….[Police] warned there may be delays as power poles have come down in some places. A Fire Service spokesman said firefighters from Cromwell Station were called to a powerline down on the corner of Ord and Kawarau Gorge Rds in Cromwell at 5.49pm. Firefighters were assisting police with traffic control, he said. Cont/

  10. Hype O'Thermia

    I do hope someone from Aurora was “observing” the poles as they succumbed to natural forces: wind and gravity.
    I wonder what colour the stickers on those poles were, Reds or Algorhythm’n Blues?

    • Elizabeth

      Thu, 12 Jan 2017
      ODT: Destructive mini-tornadoes shake up Cromwell residents
      A series of mini-tornadoes left a Cromwell woman “shaking and terrified” and caused a trail of destruction in the town last night. Police warned residents to stay inside after objects were thrown high into the air about 5.30pm. […] A police spokeswoman said there were reports of up to four mini-tornadoes in the Sommerfields area. Cont/

      Cromwell firefighters responded at 5.49pm after a power pole fell near the corner of Ord and Kawarau Gorge Rds. Delta operations manager John Campbell said the pole fell as a result of the tornado and several hundred customers in Bannockburn, Hawksburn and Ripponvale lost power. Linemen repaired the pole and power was restored about 10.30pm.

  11. Elizabeth

    Wed, 11 Jan 2017
    ODT: Power still out after huge blaze
    More than 300 consumers face up to 48 hours without power as crews continue to battle a huge scrub fire on the Glenorchy road near Queenstown. The fire at Rat Point, which cut power to Glenorchy and affected access to the Queenstown-Glenorchy Road, has been contained after a co-ordinated and sustained aerial and ground attack by fire crews today. Helicopters and fire crews from throughout Otago have been battling the 150ha blaze, which began about 11.30pm on Tuesday.
    ….Aurora Energy has advised that the 335 customers affected in the Glenorchy, Kinloch, Moke Lake, Paradise and Routeburn areas can expect to be without power for at least 24 hours, with the possibility of this extending to 48 hours or longer. Delta has begun work on the power poles which received extensive damage in the fire, and are also assessing longer term contingency measures. Cont/

  12. Elizabeth

    RNZ Live News Published on Jan 10, 2017
    Glenorchy fire footage
    Firefighters are using monsoon buckets to fight the blaze which has cut off the small Central Otago town of Glenorchy.

    Wed, 11 Jan 2017 at 10:22 p.m.
    RNZ News: Illegal campers suspected to have caused Glenorchy blaze
    Campers are being warned not to light fires in the Queenstown-Lakes District, after a big scrub fire started at a well-known illegal camping spot.
    Helicopters have been used to battle the Glenorchy blaze. The fire cut road access to Glenorchy for much of the day, incinerating more than 150 hectares of native grass and bush on steep terrain, as blustering winds approached 100 km/h. Authorities believe it started at a campsite at Rat Point, and police have requested information about anyone who was in the area last night. Glenorchy Road resident Mark Scaife said there had been constant problems with illegal camping and campfires at Rat Point, which was about 300m off the road. The Department of Conservation (DOC) said there were signs at Rat Point forbidding camping and the lighting of open fires. Cont/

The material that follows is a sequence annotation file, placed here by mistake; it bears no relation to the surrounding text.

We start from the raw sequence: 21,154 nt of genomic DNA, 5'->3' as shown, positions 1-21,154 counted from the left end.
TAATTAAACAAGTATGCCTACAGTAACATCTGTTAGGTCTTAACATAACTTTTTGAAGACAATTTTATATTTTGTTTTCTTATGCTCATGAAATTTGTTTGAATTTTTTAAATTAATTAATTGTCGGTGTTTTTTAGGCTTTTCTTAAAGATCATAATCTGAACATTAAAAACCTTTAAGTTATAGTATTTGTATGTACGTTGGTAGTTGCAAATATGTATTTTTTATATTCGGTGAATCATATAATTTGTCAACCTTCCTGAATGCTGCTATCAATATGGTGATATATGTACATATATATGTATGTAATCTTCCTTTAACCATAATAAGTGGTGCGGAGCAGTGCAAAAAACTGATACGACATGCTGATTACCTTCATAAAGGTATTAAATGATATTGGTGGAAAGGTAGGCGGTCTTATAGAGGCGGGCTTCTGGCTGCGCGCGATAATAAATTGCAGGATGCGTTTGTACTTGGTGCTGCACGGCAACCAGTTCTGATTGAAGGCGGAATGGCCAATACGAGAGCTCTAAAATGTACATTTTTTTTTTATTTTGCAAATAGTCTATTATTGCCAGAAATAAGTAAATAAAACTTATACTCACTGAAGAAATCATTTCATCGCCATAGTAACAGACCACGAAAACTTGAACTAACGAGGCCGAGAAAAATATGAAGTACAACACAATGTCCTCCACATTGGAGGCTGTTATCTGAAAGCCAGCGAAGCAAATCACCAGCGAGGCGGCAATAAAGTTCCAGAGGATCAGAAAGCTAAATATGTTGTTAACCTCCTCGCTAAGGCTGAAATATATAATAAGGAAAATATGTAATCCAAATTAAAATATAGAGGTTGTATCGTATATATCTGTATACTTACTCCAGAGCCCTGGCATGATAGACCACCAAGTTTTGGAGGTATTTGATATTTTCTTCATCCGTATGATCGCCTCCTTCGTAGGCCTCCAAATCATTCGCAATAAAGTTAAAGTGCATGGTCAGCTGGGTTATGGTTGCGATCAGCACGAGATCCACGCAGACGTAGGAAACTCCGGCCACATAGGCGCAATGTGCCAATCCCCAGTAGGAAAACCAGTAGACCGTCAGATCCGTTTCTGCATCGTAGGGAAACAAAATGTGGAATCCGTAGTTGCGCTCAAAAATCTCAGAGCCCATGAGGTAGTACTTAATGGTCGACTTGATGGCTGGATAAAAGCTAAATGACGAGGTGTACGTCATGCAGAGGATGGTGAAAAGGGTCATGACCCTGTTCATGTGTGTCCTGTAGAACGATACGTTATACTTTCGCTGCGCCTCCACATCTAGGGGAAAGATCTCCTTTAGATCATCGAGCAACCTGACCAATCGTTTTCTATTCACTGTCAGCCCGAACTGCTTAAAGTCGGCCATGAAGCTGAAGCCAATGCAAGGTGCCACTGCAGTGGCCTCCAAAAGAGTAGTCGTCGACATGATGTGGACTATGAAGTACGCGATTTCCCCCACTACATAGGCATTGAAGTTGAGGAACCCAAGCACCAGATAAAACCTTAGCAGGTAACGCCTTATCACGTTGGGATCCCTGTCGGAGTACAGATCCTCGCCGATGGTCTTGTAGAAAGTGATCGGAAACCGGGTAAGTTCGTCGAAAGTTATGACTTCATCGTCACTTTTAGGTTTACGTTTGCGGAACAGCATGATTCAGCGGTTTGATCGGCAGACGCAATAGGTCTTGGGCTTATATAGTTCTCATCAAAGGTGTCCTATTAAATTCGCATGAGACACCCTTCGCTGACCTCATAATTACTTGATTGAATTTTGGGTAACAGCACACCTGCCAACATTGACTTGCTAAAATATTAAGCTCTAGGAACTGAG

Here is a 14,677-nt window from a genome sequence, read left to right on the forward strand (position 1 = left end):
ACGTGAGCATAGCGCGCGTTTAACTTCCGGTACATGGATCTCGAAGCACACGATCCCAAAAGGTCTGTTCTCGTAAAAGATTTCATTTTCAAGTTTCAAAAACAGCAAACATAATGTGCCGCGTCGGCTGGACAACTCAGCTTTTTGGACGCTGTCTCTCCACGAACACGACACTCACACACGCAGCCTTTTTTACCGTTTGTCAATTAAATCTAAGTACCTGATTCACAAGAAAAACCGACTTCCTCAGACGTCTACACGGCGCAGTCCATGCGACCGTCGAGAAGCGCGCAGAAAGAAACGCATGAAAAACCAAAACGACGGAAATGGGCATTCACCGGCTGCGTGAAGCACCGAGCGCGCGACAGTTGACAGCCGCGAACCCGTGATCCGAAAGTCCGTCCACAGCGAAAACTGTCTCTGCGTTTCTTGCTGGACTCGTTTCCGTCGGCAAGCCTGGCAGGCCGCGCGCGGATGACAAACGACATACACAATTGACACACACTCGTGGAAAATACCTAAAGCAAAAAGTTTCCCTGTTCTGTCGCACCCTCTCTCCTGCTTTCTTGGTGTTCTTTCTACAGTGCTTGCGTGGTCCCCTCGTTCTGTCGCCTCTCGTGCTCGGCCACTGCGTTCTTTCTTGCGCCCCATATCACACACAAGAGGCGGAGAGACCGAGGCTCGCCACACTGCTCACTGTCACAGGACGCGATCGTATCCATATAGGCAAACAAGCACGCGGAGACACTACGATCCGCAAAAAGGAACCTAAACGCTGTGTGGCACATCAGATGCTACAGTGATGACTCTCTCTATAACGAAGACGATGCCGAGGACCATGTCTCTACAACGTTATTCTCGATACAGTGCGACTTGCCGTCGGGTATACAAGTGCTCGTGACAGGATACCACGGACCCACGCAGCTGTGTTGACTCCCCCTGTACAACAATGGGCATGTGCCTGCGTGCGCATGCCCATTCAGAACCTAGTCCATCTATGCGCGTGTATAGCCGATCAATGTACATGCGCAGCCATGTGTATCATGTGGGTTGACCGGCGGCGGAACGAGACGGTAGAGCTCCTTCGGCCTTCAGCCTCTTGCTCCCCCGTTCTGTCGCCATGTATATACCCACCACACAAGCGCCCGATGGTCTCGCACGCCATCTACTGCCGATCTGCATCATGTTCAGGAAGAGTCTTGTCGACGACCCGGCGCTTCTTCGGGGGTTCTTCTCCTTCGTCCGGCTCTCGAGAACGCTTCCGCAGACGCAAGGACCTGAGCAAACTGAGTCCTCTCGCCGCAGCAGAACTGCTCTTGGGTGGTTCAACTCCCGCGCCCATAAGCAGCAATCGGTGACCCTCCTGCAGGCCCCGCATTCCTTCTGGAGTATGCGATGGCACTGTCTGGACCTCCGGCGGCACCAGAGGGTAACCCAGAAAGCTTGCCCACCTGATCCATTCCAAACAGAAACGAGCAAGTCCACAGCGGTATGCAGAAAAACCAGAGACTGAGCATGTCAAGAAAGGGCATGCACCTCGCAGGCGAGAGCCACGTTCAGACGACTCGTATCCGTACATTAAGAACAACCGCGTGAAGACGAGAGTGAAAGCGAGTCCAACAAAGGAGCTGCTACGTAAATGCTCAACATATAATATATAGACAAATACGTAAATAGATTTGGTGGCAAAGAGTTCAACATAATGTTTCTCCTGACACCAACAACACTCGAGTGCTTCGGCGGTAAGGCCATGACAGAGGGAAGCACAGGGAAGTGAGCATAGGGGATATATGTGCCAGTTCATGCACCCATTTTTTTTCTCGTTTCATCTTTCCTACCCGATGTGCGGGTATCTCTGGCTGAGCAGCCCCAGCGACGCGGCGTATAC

the-fire-cut-off-power-and-access-to-glenorchy-photo-qldcthe-fire-cut-off-power-and-access-to-glenorchy-1-photo-qldcthe-fire-cut-off-power-and-access-to-glenorchy-2-photo-qldcThe fire cut off power and access to Glenorchy [Photos via QLDC Twitter account]


    T R A G I C

  13. Elizabeth

    An investigation begins today to determine the cause of the blaze.

    Thu, 12 Jan 2017
    ODT: Power restored to Glenorchy after blaze
    Power has been restored to Glenorchy and a huge fire largely contained after it razed 150ha of native scrub and closed the road for about 15 hours. […] The power was cut about 1.30am yesterday after the fire burned through “multiple power poles” over a 1km stretch. Aurora Energy spokesman John Campbell said the outage affected about 350 customers in the Glenorchy, Kinloch, Paradise, Routeburn and Moke Lake areas. Six power poles were extensively damaged. Crews from Delta worked overnight and restored the power connection about midnight on Wednesday, earlier than anticipated. Cont/

    Thu, 12 Jan 2017
    ODT: Glenorchy people tough it out



  14. Elizabeth

    Thu, 12 Jan 2017
    Glenorchy blaze ‘started by campfire’
    Investigators say the huge blaze that cut power and road access to Glenorchy was started by a campfire on a Lake Wakatipu beach. The fire began about 11.30pm on Tuesday. It quickly jumped the Glenorchy-Queenstown Road before ravaging the face of Jessie Peak, burning through very steep scrubland. The Otago Regional Fire Authority (ORFA), aided by police, said after an initial investigation on scene this morning they were confident the blaze was started by a campfire on the beach below Rat Point.

    The ORFA is asking the public for any information that may help the investigations, and said they were particularly interested in sightings of a white van that was seen at Rat Point on Tuesday afternoon.

    █ Anyone with information was are asked to call ORFA on 0800 673 473 or contact the police.

    Otago is currently in a restricted fire season.

    For all fire season information go to:

  15. Elizabeth

    Information provided by the van occupants has led the investigation team to seek an older model dark-coloured station wagon, possibly grey or green, occupied by a man and a woman, thought to be in their mid 20s. The couple had been down by the lake and were seen coming back up, getting into their car and driving away just before the fire started.